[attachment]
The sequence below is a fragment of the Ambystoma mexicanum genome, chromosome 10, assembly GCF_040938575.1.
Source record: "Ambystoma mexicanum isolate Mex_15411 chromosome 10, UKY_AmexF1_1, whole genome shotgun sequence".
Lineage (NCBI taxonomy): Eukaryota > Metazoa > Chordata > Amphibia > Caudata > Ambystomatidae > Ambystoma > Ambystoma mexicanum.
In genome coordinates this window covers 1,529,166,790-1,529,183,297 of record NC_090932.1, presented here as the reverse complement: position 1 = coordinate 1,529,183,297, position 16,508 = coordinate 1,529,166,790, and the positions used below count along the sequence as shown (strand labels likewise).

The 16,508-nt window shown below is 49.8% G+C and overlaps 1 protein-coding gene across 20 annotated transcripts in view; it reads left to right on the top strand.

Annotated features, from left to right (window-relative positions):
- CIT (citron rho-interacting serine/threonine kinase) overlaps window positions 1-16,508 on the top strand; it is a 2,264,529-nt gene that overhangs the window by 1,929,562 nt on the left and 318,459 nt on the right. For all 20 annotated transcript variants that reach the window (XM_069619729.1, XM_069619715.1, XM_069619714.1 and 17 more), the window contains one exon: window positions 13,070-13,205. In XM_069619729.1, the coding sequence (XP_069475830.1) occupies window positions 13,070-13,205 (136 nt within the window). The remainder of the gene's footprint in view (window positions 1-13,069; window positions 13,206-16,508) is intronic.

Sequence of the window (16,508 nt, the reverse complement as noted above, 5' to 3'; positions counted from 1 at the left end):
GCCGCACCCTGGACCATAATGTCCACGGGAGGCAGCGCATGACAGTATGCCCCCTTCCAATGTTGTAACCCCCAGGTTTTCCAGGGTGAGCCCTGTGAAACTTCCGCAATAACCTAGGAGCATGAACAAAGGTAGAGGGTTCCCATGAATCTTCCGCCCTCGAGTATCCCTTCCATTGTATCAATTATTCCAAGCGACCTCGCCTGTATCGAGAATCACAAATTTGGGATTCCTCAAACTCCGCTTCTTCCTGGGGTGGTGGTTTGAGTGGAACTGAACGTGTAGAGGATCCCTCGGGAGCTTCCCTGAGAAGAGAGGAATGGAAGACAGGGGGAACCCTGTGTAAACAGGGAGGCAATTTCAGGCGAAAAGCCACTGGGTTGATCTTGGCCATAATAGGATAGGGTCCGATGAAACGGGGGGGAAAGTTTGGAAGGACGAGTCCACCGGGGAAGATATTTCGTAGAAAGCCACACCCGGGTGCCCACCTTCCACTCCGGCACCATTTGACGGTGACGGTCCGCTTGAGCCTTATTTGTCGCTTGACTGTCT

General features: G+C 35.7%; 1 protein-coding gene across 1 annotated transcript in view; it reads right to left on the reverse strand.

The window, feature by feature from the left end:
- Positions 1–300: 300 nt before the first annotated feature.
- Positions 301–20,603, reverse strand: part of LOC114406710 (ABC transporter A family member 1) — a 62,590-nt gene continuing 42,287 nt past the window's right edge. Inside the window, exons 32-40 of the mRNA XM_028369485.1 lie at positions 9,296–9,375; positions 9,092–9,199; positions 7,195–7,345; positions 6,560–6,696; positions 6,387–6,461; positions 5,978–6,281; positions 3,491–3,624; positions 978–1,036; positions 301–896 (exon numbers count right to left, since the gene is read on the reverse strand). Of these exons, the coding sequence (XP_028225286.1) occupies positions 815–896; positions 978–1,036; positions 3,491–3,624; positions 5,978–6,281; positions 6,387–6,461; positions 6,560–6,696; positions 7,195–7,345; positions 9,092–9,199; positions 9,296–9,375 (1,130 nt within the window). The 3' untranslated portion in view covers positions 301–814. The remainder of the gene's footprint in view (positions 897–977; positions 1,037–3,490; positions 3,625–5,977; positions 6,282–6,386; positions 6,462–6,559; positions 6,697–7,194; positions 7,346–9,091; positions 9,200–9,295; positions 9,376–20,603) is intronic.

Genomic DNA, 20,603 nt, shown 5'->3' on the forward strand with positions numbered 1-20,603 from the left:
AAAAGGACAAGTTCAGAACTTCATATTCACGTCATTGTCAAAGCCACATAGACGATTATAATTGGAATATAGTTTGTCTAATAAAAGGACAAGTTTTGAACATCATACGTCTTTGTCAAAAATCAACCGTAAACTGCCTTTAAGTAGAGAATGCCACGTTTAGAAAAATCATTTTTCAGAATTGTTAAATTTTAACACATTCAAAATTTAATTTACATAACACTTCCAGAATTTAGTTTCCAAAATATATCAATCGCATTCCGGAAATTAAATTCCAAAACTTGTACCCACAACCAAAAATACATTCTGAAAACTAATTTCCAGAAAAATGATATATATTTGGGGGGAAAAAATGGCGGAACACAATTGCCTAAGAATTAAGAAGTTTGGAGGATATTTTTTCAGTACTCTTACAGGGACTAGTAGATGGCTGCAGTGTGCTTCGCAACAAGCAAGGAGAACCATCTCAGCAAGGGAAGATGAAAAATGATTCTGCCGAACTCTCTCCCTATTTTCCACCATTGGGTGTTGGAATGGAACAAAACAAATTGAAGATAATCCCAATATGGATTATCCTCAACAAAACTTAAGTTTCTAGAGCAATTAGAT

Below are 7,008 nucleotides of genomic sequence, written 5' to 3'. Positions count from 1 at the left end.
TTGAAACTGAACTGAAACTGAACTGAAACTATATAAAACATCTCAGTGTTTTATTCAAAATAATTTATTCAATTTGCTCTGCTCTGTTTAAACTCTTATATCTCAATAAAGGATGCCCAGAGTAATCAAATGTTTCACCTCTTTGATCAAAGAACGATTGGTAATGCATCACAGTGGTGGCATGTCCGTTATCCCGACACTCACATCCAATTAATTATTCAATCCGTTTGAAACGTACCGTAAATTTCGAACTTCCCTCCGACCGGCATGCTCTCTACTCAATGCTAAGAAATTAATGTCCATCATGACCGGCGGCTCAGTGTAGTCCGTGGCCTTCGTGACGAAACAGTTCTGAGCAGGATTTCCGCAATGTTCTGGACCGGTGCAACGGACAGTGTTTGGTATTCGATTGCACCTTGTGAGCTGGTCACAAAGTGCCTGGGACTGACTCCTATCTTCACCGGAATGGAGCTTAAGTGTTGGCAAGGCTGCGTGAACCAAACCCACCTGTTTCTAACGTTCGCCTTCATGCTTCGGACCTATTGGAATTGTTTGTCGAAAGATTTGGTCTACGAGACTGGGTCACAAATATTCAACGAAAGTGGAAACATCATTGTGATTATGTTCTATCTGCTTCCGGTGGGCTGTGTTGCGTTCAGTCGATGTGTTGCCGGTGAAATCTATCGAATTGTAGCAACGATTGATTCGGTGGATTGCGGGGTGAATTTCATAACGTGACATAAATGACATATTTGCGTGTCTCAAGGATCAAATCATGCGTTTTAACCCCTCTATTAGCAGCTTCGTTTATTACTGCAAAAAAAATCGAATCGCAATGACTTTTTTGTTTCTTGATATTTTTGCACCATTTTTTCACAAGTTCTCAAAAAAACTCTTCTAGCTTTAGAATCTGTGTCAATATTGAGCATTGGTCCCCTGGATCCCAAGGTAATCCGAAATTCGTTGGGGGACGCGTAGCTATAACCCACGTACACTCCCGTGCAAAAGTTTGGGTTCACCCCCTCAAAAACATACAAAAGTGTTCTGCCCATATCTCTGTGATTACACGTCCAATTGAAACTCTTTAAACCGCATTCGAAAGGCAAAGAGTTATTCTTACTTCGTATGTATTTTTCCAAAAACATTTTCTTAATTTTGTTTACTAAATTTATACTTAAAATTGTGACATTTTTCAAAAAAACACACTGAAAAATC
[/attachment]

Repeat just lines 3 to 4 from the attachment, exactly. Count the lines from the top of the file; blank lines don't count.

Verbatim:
Lineage (NCBI taxonomy): Eukaryota > Metazoa > Chordata > Amphibia > Caudata > Ambystomatidae > Ambystoma > Ambystoma mexicanum.
In genome coordinates this window covers 1,529,166,790-1,529,183,297 of record NC_090932.1, presented here as the reverse complement: position 1 = coordinate 1,529,183,297, position 16,508 = coordinate 1,529,166,790, and the positions used below count along the sequence as shown (strand labels likewise).